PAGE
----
What's not to love about a local, independent musician? I met Laura at my best friends' wedding reception, where she was very helpful in vandalizing the car, and wound up being a fun partner with whom to sing "I Believe in a Thing Called Love" by The Darkness. I actually didn't know she was an independent musician living in the D.C. until she mentioned that she would be at an upcomming benefit show. I responded that I review CD's, and she handed me a copy of her CD with the warning to "be gentle."
She needn't have worried.
It's rare for me to be satisfied with an entire CD on a first listen. Some notable exceptions include Interpol, Death Cab for Cutie, and The Appleseed Cast. Stylistically, Ms. Burhenn is not related to any of these bands. Not even a bit. Yet, I found myself instantly grooving along to her gentle soft pop.
Laura is a student of Fiona Apple. Luckily, she is merely a student and not an imitator—the music scene is not ready for another brash, sultry-voiced vixen spinning jazzy tales of love and loss. Her voice is where this is most evident, and on a superficial level Laura's voice is Apple-ish (I've waited a long time for a reason to say "apple-ish"). Luckily for her, she doesn't fall into the over-wrought trap Fiona did. Even when at her most expressive, Laura's voice barely rises above speaking level (Fiona was famous for belting her voice away, which ruined many of her live shows).
There is another superficial resemblence to Fiona Apple as well: Laura is not only her own songwriter, but she also plays the piano and (in a step above and beyond Fiona's many contributions to the genre) self-produced her entire album. Some more Fiona comparisons? I think not—this is definitely the work of a highly creative individual, and to pigeonhole Laura into such a relatively small space would be a grave injustice.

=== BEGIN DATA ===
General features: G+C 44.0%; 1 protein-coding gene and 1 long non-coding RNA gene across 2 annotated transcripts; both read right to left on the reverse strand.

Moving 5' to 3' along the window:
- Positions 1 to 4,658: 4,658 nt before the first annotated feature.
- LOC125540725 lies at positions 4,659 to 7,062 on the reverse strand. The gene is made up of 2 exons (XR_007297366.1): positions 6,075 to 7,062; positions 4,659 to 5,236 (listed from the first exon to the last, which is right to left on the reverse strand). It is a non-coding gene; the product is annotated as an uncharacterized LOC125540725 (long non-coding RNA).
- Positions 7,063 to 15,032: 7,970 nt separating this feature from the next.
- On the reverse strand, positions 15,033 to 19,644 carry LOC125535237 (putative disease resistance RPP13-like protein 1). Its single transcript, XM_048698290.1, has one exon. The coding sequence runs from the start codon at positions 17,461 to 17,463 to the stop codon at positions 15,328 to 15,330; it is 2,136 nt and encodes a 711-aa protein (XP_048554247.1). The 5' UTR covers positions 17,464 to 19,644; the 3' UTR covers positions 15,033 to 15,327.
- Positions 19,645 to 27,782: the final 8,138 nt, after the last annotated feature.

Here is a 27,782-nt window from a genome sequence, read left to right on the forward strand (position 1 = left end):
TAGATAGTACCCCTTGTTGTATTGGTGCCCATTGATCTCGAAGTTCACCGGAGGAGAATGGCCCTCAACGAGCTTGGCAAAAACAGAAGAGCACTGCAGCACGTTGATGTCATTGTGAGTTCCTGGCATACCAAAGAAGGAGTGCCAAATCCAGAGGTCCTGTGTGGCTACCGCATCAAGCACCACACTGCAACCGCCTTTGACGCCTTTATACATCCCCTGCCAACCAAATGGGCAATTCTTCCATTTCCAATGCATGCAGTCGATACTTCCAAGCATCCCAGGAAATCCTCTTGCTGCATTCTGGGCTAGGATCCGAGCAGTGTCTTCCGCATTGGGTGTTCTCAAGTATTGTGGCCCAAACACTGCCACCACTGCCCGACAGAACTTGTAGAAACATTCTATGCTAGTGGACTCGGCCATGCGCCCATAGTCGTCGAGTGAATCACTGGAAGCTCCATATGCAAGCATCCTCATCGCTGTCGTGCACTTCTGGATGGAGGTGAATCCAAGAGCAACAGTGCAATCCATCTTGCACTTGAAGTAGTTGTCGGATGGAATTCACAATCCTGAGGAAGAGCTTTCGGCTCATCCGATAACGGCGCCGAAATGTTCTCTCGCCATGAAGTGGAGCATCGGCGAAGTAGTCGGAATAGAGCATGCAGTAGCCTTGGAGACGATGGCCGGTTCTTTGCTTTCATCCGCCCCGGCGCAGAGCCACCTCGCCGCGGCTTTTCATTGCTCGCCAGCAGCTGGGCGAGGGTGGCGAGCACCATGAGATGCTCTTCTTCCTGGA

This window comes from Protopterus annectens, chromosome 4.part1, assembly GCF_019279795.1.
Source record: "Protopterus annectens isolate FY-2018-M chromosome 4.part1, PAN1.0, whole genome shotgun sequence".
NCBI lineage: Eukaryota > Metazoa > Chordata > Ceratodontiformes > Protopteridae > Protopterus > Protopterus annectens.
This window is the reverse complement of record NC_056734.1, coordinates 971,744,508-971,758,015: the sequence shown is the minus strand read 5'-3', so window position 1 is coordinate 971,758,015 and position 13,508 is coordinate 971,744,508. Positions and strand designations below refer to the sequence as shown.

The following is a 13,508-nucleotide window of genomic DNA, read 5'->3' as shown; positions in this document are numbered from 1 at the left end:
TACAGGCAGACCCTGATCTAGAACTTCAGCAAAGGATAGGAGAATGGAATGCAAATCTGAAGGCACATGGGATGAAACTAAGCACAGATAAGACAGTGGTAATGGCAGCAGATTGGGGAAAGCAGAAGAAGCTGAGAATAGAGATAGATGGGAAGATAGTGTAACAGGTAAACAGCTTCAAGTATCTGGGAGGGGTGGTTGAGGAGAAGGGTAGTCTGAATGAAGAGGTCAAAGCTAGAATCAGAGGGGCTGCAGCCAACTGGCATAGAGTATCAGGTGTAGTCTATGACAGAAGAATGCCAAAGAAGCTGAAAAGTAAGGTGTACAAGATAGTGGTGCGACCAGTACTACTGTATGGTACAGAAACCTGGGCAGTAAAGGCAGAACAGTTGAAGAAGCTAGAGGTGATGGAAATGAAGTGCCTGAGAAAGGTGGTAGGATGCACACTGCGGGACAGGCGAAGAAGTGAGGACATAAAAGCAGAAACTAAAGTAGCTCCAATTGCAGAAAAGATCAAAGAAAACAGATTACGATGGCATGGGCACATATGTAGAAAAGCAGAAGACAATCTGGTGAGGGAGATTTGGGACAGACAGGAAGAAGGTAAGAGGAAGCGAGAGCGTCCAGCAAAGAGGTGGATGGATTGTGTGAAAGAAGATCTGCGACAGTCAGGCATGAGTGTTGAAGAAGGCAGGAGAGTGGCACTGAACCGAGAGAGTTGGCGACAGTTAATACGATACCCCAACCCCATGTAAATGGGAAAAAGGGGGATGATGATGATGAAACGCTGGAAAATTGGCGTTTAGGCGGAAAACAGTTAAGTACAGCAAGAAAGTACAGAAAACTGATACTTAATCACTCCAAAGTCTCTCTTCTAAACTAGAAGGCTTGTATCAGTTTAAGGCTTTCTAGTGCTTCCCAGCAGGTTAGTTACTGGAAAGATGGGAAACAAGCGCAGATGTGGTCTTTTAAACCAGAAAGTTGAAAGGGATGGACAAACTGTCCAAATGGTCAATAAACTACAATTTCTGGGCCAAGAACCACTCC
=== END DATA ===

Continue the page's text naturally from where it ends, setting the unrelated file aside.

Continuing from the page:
Laura avoids the traps Fiona fell into: she's not obsessed with her own precociousness, she doesn't turn her diary into mealy-mouthed screeds against men, she doesn't mouth off and make herself into a self-parody. How can a young woman in her 20's write music with such authority, such wisdom, such learned panache? I will probably never know, but it's magical to hear.
For starters, this should not be listened to in the car. Wanderlust is not driving, it is not upbeat, it is not energizing. Rather, this album was custom-made for late night, for times when friends are hanging out, or for rainy days spent in bed with the headphones turned up high. All of this is a good thing, too—sonic restraint is a trait that is too often ignored by most artists todays (Norah Jones is an obvious exception). Being comfortable with quiet is a bit of subtlety lost on many young musicians. I have much more respect for musicians (singers, especially) who can remain dynamic, interesting, and tonal while in a near whisper (Bjork is one of my favorite examples of this). Laura exemplifies it as well, and her smooth croon is a welcome foundation for the rest of her songs.